Dan Curtis ~ Professional Personal Historian

Entries tagged as ‘reviews’

15 Great Memoirs Written by Women.

July 14, 2010 · Leave a Comment

I don’t know about you but I find a friend’s assessment of a book is often as good, if  not better, than some of the reviewers. That’s why I wanted to share with you this list, recently compiled by some of my colleagues in the Association of Personal Historians.  Here are fifteen gems to add to your list of summer reading.

What’s your favorite memoir written by a woman? I’d love to hear from you.

An American Childhood. Annie Dillard. Harper Perennial; 1st Perennial Library Ed edition (July 20, 1988)
“Dillard’s luminous prose painlessly captures the pain of growing up in this wonderful evocation of childhood. Her memoir is partly a hymn to Pittsburgh, where orange streetcars ran on Penn Avenue in 1953 when she was eight, and where the Pirates were always in the cellar.”  From Publishers Weekly

Pilgrim At Tinker Creek. Annie Dillard. Harper Perennial Modern Classics (October 28, 1998)
“The book is a form of meditation, written with headlong urgency, about seeing. A reader’s heart must go out to a young writer with a sense of wonder so fearless and unbridled…There is an ambition about her book that I like…It is the ambition to feel.”  Eudora Welty, New York Times Book Review

Balsamroot: A Memoir. Mary Clearman Blew. Penguin (Non-Classics) (July 1, 1995)
“Blew mines the repository of her aunt’s memoirs and diaries, uncovering near-revelations that suggest Imogene’s life was far from what it appeared to be.
The memoir is energized by the search and by the author’s connectedness to a Montana heritage.” From Publishers Weekly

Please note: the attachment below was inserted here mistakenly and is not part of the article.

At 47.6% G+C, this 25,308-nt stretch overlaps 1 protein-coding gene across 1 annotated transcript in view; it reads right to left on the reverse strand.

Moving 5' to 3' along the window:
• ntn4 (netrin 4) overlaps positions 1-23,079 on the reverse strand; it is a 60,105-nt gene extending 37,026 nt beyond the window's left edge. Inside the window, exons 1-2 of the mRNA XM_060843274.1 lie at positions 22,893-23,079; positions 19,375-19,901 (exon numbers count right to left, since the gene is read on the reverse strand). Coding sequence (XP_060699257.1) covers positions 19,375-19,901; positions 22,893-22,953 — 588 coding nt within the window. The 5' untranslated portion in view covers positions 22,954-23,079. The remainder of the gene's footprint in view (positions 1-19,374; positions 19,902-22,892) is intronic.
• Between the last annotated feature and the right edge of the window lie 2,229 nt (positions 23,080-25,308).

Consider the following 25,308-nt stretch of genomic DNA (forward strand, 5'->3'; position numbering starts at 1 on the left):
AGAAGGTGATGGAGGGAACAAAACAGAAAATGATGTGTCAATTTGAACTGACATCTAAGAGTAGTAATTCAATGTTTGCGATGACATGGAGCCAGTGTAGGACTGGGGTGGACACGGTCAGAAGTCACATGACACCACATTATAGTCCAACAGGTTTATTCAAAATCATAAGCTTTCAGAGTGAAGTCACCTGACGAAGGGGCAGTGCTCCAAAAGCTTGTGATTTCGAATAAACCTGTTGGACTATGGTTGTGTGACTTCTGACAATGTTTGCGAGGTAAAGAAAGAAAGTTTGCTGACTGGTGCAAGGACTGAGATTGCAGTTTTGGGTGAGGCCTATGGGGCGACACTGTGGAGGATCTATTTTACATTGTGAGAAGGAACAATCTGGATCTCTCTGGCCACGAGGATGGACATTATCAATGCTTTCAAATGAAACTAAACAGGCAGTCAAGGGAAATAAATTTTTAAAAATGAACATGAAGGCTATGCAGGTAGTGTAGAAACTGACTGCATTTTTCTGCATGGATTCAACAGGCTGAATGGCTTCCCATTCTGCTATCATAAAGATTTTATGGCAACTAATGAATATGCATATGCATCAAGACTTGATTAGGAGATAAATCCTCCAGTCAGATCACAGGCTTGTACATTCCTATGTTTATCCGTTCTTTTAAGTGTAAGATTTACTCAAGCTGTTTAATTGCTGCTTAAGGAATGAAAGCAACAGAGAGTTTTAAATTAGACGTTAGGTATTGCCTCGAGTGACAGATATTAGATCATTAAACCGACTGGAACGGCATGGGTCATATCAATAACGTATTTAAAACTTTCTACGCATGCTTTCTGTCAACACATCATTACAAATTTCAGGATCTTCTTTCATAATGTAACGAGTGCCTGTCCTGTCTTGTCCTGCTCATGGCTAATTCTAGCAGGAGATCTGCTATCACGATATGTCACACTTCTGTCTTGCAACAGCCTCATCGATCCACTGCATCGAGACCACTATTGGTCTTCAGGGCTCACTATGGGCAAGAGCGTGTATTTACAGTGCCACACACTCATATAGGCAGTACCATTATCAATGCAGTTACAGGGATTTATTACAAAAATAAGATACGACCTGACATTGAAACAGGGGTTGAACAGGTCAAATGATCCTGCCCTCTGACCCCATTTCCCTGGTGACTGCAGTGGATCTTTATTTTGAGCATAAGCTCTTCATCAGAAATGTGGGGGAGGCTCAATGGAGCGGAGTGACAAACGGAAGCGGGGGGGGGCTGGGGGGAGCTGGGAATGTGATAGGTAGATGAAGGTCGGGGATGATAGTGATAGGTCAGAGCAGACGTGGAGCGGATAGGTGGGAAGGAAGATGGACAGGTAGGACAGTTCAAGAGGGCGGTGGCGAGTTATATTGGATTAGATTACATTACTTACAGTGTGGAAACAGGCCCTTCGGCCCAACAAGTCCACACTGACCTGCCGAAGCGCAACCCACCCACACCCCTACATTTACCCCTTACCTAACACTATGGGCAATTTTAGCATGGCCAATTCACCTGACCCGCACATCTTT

Bone Deep in Landscape: Writing, Reading, and Place. Mary Clearman Blew. University of Oklahoma Press (September 2000)
“I cannot reconcile myself to the loss of landscape, which for me often is an analogy for my own body…. And yet I know that I have never owned the landscape.” In her second collection of essays (after All but the Waltz), Blew again demonstrates her artistry and strong connection to the Western terrain of her past and present homes in Montana and Idaho.”  From Publishers Weekly

A Girl Named Zippy: Growing Up Small in Mooreland, Indiana. Haven Kimmel.Broadway; Today Show Book Club edition (September 3, 2002)
“It’s a cliché‚ to say that a good memoir reads like a well-crafted work of fiction, but Kimmel’s smooth, impeccably humorous prose evokes her childhood as vividly as any novel.” From Publishers Weekly

The Leopard Hat: A Daughter’s Story. Valerie Steiker. Vintage (May 6, 2003)
“In this finely etched memoir, Steiker relives her childhood the family apartment on Manhattan’s Upper West Side,
the Parisian escapes with her mother, the family holidays in India and Nepal in delicious, Proustian detail.”  From Publishers Weekly

Little Heathens: Hard Times and High Spirits on an Iowa Farm During the Great Depression. Mildred Armstrong Kalish. (Bantam Books, 2007)